Quick TakesBen Kingsley plays a reclusive magician who befriends a teen (Matt Weinberg) being chased on Halloween in William Sachs’ enjoyable, kid-friendly fantasy SPOOKY HOUSE (106 mins., 2001), which debuts on BD from Unobstructed View along with a 1080p transfer, Dolby Digital sound, music videos, the trailer, and archival interviews with Kingsley and co-stars Mercedes Ruehl and Katharine Isabelle (“Ginger Snaps”)…for adults, director Jeremy Kasten spins a horrific outing in THE DEAD ONES (73 mins., 2019, Not Rated), the store of four teens who find out a mask-wearing gang is pursuing them through the ravaged hallways of their high school during summer detention. Artspolitation Films’ Blu-Ray includes a special effects featurette and set tour, plus two commentaries, a 1080p transfer and 2.0 Dolby Stereo sound.

From Kino Classics comes German director Helmut Kautner’s BLACK GRAVEL (113/114 mins., 1961), a Cold War tale involving mostly fractured relationships between German villagers and soldiers on an American military base nearby. Kautner’s starkly-shot B&W thriller is presented here with two different cuts: its original release version as well as a slightly re-edited cut that was produced to eliminate depictions of anti-semitisim that were still part of the community depicted in the film at that time. An insightful commentary from historian Olaf Moller is included here along with a 1080p (1.66) transfer of both the “premiere” and “distribution” cuts and mono sound. In German with English subtitles…Abel Ferrara’s new film TOMMASO (117 mins., 2020) marks the director’s first dramatic feature in six years. Here, Ferrara is working again with star Willem Dafoe, who plays an American filmmaker living in Rome with his young daughter, prepping his next picture while trying to stay sane. An interview with Dafoe, trailers, an essay from critic Brad Stevens and an interview between Ferrara and filmmaker Sean Baker comprise the supplements in Kino’s BD, presented with a 1080p (2.39) transfer and 5.1/2.0 DTS MA sound.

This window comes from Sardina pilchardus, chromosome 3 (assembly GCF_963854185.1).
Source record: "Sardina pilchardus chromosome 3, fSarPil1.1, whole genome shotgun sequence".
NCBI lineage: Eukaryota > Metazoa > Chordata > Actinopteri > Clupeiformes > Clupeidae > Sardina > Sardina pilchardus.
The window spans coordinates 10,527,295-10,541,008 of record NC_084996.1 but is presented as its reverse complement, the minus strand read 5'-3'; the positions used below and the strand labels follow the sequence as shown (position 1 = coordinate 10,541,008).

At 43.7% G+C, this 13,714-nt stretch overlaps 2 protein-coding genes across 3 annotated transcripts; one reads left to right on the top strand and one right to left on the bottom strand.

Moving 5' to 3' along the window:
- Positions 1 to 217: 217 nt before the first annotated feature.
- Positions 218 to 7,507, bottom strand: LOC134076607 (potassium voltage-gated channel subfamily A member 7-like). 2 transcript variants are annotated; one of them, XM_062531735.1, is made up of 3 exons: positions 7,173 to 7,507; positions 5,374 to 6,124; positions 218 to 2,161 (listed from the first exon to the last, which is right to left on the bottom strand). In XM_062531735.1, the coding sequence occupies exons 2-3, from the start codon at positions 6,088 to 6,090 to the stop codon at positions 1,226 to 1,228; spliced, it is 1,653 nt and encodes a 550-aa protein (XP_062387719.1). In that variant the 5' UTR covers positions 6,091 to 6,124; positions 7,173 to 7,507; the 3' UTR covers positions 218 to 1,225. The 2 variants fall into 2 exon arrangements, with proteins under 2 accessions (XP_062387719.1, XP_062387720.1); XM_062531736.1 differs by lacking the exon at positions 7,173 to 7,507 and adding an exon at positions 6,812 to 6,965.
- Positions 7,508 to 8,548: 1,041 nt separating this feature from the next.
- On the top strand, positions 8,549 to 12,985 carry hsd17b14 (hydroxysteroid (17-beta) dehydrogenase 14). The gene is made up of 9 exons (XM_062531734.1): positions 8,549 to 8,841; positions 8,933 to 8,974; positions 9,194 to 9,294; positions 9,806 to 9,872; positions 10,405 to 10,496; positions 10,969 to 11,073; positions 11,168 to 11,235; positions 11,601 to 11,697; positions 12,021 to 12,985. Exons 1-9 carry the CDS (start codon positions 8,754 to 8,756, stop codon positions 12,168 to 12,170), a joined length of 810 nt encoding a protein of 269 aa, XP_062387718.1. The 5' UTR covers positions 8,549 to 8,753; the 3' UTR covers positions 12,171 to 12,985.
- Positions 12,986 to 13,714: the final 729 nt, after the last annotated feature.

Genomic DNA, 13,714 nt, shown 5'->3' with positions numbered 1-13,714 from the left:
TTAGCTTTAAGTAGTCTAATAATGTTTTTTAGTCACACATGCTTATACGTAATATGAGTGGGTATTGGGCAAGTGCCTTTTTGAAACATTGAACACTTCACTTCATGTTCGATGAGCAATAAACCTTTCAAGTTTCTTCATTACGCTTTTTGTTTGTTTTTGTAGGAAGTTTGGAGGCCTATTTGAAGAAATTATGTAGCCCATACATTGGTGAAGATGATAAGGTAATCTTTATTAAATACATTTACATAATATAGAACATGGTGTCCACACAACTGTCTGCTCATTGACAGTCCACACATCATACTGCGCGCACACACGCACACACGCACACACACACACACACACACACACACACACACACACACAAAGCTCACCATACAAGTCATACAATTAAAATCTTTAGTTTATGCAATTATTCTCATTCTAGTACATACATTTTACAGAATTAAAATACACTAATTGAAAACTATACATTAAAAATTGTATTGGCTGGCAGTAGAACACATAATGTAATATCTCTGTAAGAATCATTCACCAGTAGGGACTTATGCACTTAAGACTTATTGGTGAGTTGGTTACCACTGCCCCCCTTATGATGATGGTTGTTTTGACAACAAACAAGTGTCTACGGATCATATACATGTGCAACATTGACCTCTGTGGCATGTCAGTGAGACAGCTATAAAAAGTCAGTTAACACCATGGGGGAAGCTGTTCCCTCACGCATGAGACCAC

New DVDs this month from Kino Lorber include HELMUT NEWTON: THE BAD AND THE BEAUTIFUL (92 mins, 2020), a documentary on the controversial artist featuring stars of his portraits and “fashion editorials” discussing his life and work. Grace Jones, Isabella Rosselini and Claudia Schiffer are among them in Gero Von Boehm’s doc, on DVD from Kino Lorber featuring a 16:9 transfer and 5.1/2.0 sound…Award-winning documentarian Barbara Koppole’s DESERT ONE (107 mins., 2019) is an excellent History-produced look at the freeing of the hostages during the 1979 Iranian Revolution. Interviews with historians and animation recreating the event make for a compelling piece, new on DVD from Kino sporting a 16:9 transfer and both 5.1/2.0 audio…Music fans old enough to remember Canadian folk crooner Gordon Lightfoot should enjoy Martha Kehoe and Joan Tosoni’s documentary GORDON LIGHTFOOT: IF YOU COULD READ MY MIND (90 mins., 2019), a worthwhile look at the singer-song-writer in his element. DENISE HO: BECOMING THE SONG (83 mins., 2020), meanwhile, profiles the Hong Kong singer and human rights activist. Both DVDs include 16:9 transfers and 5.1/2.0 soundtracks and are now available.

 

 

 


Warner New Releases

300 4K UHD (116 mins., 2007, R; Warner): Frank Miller’s graphic novel — depicting the final stand of King Leonidas and his 300 Spartans — makes for a rousing, straightforward action piece, vividly realized by director Zack Snyder (his best film) in a striking, CGI-rendered visual realm that does full justice to Miller’s original design. Sure, it’s mostly all flash and style, but it’s hard to deny the effectiveness of the storytelling, which apes other genre narratives but manages to entertain in its own unique visceral manner at every turn (think “Braveheart” and “Gladiator” mixed with more fantastic, outlandish visuals).